Research tells us that people in Sub-Saharan Africa are using online services most often to watch video, and the use of voice innovations (like Bolo, a voice app that helps children improve their reading skills) is on the increase. The reasons for this are varied.
- Most online services are created by and for fully literate English speakers, which leaves us with an online literacy challenge. Moving pictures and voice innovations are great solutions, because if you can’t read or write, the next best thing is to watch and listen.
- Appointment viewing is on the decline. Viewers don't want to wait to watch a show anymore. Local or global, the continent’s viewers want access on demand, rather than keeping up with a broadcaster’s schedule.
- People are opting to use voice functionality over keyboards. The literacy challenge again comes into play here, but there’s more to it. Another reason is the ease-of-use offered by voice empowered search, voice assistance and even voice-enabled education tools.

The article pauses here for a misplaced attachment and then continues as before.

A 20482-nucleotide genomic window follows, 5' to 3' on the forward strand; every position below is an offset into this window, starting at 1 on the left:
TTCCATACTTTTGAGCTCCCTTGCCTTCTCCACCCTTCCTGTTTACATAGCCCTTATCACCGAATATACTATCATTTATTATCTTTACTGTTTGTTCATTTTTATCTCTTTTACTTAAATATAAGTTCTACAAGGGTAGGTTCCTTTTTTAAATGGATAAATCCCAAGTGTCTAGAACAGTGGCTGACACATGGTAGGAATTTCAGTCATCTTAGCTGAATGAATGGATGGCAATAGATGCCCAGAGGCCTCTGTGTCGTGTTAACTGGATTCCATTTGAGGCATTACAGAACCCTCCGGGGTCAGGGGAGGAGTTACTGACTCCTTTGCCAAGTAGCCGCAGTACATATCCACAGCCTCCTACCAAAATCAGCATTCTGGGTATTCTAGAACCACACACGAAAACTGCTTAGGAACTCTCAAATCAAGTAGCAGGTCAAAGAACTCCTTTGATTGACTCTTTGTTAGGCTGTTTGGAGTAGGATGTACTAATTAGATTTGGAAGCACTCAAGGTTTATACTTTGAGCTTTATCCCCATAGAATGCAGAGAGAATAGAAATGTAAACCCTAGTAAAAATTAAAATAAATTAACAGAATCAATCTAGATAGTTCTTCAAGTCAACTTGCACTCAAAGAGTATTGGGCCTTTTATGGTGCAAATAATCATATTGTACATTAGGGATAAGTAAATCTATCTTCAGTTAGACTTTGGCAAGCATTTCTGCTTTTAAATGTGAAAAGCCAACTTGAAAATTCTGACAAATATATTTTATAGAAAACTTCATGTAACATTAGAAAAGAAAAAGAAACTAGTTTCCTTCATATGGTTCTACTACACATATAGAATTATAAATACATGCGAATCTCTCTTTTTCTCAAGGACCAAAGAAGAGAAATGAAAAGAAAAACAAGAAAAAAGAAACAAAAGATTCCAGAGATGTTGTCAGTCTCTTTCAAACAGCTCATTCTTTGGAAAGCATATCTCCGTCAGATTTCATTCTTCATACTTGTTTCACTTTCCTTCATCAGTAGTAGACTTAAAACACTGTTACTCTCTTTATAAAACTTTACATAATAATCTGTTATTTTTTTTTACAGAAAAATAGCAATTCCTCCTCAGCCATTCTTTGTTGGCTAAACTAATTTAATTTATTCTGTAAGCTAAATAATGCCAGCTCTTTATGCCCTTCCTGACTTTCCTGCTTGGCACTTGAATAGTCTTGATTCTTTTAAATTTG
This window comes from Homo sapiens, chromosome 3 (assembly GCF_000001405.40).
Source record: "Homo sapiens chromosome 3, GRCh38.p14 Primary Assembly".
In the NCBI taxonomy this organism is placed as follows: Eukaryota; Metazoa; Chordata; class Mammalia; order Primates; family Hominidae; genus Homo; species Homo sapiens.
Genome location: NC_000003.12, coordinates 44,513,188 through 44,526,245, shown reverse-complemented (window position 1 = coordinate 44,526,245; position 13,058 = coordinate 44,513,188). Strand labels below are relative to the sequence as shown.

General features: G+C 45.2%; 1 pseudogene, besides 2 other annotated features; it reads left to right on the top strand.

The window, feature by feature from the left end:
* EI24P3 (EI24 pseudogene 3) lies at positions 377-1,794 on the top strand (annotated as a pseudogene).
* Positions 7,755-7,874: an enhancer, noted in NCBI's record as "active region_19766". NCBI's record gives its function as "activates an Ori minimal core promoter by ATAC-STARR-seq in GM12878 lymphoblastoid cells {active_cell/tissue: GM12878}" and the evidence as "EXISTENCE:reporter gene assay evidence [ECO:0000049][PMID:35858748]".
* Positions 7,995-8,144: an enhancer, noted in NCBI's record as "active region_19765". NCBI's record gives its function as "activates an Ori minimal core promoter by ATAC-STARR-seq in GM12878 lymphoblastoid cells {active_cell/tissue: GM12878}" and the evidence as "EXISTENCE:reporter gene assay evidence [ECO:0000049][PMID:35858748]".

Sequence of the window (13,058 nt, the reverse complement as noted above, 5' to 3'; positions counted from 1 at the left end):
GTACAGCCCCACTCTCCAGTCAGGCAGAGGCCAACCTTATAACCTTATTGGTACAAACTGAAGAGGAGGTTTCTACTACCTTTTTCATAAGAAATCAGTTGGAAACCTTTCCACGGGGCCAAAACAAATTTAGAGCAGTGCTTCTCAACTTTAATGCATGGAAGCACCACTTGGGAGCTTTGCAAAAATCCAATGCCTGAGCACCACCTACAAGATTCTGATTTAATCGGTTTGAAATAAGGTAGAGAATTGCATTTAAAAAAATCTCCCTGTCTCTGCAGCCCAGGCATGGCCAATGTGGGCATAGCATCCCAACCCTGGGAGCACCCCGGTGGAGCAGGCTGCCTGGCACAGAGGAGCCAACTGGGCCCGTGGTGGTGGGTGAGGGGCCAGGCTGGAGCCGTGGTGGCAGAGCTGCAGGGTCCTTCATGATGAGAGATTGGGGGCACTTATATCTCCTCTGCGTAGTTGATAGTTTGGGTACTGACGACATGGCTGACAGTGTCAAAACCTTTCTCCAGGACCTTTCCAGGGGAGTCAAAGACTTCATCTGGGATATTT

Voice and video may have started life as sophisticated high tech features created for high tech users but it is ordinary people who are making the most of these services.
5. Africa's creatives continue to take centre stage
Sub-Saharan Africa is an unbelievable whirlpool of creative talent, yet it is still under-served, under-shared and, to a degree, misunderstood. African artists have proven their abilities in the creation, shareability and virality of content made for a local audience, that goes on to resonate around the world. Taking all of the above into account, there's room for even greater export of the boundless creativity that defines the region.
For years, people have been saying that Africa is the future but, in reality, the future is already here. What we need now, is to continue empowering its people with connectivity, (affordable) data and mobile technologies, along with a plan to scale the adoption and use of these technologies in the next few years.